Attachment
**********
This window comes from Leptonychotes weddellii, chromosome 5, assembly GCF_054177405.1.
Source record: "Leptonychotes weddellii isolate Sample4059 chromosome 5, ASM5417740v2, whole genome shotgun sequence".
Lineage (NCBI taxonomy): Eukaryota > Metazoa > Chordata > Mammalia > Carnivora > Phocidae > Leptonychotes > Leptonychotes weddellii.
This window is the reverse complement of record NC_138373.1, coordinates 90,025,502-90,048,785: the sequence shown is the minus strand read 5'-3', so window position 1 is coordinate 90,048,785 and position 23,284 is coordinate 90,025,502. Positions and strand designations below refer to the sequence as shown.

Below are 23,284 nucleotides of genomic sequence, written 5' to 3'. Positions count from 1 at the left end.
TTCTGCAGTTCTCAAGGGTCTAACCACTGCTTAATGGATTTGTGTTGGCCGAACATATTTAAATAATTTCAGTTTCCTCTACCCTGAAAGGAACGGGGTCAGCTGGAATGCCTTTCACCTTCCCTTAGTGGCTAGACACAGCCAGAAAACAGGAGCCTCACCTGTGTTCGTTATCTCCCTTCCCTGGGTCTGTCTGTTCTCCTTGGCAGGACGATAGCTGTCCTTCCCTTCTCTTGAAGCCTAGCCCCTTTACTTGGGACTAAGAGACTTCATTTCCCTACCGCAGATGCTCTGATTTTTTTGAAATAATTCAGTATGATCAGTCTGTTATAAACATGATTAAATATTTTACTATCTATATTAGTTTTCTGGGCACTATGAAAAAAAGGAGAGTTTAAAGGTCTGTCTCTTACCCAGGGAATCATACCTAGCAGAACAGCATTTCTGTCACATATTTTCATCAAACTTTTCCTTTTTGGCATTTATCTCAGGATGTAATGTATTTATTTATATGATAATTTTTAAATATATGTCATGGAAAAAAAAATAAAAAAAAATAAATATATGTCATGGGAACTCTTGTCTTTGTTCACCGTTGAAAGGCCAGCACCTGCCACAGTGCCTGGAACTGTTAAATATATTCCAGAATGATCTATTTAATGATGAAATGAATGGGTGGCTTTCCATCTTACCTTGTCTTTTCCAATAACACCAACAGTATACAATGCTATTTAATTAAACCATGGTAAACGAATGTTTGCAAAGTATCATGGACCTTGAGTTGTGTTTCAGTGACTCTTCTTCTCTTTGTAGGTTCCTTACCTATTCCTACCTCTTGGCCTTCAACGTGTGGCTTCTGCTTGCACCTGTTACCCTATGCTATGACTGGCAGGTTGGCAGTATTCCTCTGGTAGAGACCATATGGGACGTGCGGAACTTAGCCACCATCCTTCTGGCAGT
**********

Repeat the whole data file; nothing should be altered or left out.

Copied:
This window comes from Leptonychotes weddellii, chromosome 5, assembly GCF_054177405.1.
Source record: "Leptonychotes weddellii isolate Sample4059 chromosome 5, ASM5417740v2, whole genome shotgun sequence".
Lineage (NCBI taxonomy): Eukaryota > Metazoa > Chordata > Mammalia > Carnivora > Phocidae > Leptonychotes > Leptonychotes weddellii.
This window is the reverse complement of record NC_138373.1, coordinates 90,025,502-90,048,785: the sequence shown is the minus strand read 5'-3', so window position 1 is coordinate 90,048,785 and position 23,284 is coordinate 90,025,502. Positions and strand designations below refer to the sequence as shown.

Below are 23,284 nucleotides of genomic sequence, written 5' to 3'. Positions count from 1 at the left end.
TTCTGCAGTTCTCAAGGGTCTAACCACTGCTTAATGGATTTGTGTTGGCCGAACATATTTAAATAATTTCAGTTTCCTCTACCCTGAAAGGAACGGGGTCAGCTGGAATGCCTTTCACCTTCCCTTAGTGGCTAGACACAGCCAGAAAACAGGAGCCTCACCTGTGTTCGTTATCTCCCTTCCCTGGGTCTGTCTGTTCTCCTTGGCAGGACGATAGCTGTCCTTCCCTTCTCTTGAAGCCTAGCCCCTTTACTTGGGACTAAGAGACTTCATTTCCCTACCGCAGATGCTCTGATTTTTTTGAAATAATTCAGTATGATCAGTCTGTTATAAACATGATTAAATATTTTACTATCTATATTAGTTTTCTGGGCACTATGAAAAAAAGGAGAGTTTAAAGGTCTGTCTCTTACCCAGGGAATCATACCTAGCAGAACAGCATTTCTGTCACATATTTTCATCAAACTTTTCCTTTTTGGCATTTATCTCAGGATGTAATGTATTTATTTATATGATAATTTTTAAATATATGTCATGGAAAAAAAAATAAAAAAAAATAAATATATGTCATGGGAACTCTTGTCTTTGTTCACCGTTGAAAGGCCAGCACCTGCCACAGTGCCTGGAACTGTTAAATATATTCCAGAATGATCTATTTAATGATGAAATGAATGGGTGGCTTTCCATCTTACCTTGTCTTTTCCAATAACACCAACAGTATACAATGCTATTTAATTAAACCATGGTAAACGAATGTTTGCAAAGTATCATGGACCTTGAGTTGTGTTTCAGTGACTCTTCTTCTCTTTGTAGGTTCCTTACCTATTCCTACCTCTTGGCCTTCAACGTGTGGCTTCTGCTTGCACCTGTTACCCTATGCTATGACTGGCAGGTTGGCAGTATTCCTCTGGTAGAGACCATATGGGACGTGCGGAACTTAGCCACCATCCTTCTGGCAGT